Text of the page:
There is a symbiotic relationship between the premium end of the market and occasion-led (date nights, birthdays, business lunches, graduations etc) dining. There continues to be notable successes including San Carlo Group, Individual Restaurant Company and Hawksmoor. The ability of Individual Restaurant Group to reinvent itself through the evolution of Piccolino and the creation and rapid rollout of Gino di Campo is particularly eye catching.

After many years of under investment, pubs and bars are becoming a credible alternative to staying in

The wet-led trade is fighting back and occupying the middle ground with innovative drinks offers around craft products, cocktails and focus on community. After many years of under investment, pubs and bars are becoming a credible alternative to staying in.

The back-drop for investment though remains less than compelling. Disposable income is set to be squeezed again through rising interest rates, petrol prices and utility bills. Cost increases due to weakening Sterling from an uncertain Brexit outcome and labour cost rises due to unnecessary government intervention are a given.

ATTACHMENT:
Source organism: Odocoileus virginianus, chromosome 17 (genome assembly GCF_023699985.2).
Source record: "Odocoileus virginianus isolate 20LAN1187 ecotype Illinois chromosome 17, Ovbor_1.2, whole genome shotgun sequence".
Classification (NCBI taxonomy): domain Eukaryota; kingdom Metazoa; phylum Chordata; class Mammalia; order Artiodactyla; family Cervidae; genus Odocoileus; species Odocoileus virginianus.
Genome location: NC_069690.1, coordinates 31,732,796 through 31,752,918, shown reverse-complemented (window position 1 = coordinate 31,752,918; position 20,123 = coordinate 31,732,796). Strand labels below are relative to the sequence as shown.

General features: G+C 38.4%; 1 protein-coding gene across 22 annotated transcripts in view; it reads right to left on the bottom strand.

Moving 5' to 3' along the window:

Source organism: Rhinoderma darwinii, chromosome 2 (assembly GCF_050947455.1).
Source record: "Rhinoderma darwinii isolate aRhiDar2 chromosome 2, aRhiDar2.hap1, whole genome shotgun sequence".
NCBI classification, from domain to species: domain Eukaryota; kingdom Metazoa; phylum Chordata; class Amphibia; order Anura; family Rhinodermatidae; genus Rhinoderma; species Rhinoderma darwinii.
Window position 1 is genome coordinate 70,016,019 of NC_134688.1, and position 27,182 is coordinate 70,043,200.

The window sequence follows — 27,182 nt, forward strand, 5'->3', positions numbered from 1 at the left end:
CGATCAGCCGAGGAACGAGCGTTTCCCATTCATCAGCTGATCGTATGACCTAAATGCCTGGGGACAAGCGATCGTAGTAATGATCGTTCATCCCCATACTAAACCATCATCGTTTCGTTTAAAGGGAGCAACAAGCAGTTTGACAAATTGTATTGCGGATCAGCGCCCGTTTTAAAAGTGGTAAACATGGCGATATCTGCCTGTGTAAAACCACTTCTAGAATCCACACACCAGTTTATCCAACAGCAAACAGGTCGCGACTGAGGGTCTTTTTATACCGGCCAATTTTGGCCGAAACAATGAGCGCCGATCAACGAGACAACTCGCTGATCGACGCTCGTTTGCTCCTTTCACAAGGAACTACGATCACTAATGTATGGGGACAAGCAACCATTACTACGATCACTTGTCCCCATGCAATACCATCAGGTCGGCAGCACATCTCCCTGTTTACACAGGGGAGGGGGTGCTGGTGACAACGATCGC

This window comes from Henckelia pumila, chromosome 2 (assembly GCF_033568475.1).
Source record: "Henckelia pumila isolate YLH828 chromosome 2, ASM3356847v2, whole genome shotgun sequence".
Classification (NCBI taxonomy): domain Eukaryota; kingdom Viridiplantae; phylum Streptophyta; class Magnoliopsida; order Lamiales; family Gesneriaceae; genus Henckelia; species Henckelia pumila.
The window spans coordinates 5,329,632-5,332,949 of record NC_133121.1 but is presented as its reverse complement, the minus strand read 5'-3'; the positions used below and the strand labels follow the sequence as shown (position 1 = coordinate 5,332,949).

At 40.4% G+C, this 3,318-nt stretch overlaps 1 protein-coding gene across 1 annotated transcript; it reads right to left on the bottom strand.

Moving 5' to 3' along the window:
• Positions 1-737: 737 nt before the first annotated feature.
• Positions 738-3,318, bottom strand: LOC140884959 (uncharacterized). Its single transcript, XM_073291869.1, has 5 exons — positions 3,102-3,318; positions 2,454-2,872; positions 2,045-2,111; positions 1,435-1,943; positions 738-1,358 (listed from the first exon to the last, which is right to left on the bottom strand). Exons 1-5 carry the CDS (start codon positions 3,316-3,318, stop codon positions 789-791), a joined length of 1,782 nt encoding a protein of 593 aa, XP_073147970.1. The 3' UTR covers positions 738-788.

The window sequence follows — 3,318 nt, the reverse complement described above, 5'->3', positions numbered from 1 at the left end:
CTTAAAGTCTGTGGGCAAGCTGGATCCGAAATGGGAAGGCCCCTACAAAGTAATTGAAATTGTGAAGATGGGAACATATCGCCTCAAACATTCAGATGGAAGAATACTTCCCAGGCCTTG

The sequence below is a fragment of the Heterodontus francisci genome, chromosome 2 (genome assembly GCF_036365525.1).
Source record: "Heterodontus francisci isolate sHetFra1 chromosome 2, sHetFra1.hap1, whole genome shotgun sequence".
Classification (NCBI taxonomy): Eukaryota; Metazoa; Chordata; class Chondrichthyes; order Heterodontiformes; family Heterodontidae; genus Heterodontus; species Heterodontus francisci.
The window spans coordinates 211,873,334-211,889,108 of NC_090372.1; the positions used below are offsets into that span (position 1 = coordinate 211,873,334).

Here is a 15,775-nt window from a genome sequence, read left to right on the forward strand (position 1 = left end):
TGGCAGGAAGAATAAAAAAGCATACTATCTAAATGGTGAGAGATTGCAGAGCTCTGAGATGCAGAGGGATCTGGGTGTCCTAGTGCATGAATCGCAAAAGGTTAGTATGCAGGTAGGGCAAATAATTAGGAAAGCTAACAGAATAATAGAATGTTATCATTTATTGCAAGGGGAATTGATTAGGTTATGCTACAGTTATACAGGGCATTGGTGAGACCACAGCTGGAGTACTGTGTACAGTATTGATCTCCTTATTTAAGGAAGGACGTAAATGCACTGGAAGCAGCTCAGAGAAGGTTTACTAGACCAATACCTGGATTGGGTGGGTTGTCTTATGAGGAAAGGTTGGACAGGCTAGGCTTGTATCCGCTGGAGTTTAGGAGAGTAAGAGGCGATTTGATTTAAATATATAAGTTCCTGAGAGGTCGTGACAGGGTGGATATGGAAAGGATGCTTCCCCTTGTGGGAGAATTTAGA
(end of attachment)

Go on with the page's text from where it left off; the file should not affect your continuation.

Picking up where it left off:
Thus it’s not hard to see why serial sector investor Luke Johnson wrote that 19 out of 20 PE firms are no longer interested in the space. If like-for-like sales need to grow at twice the rate of inflation to maintain profitability and new site opening potential is limited, then it is hard to see how sufficient earnings growth and thus returns can be generated to warrant investment.

The notably successful PE exit of 2018 has come from Bridgepoint which recently sold its 10-year investment in Pret. Intriguingly, it has also created a complementary set of Italian casual dining offers under the Azzuri Group, across the Ask, Zizzi and Coco di Mama brands, suggesting it has developed a successful framework for investing in the sector. Principals at Equistone, TPG, Apollo and BC Partners must look on wistfully.

At the same time, a large number of small operators continue to scale attractively. There is an increasing northern bias to these successes: Mowgli, Arc Inspirations, The Alchemist and Mission Mars all have strong credentials rooted in highly targeted brand offerings which are difficult to replicate in a home environment. All have attracted different styles of capital through Foresight, Santander, Palatine and Business Growth Fund respectively.

In uncertain times there is the temptation to go back to basics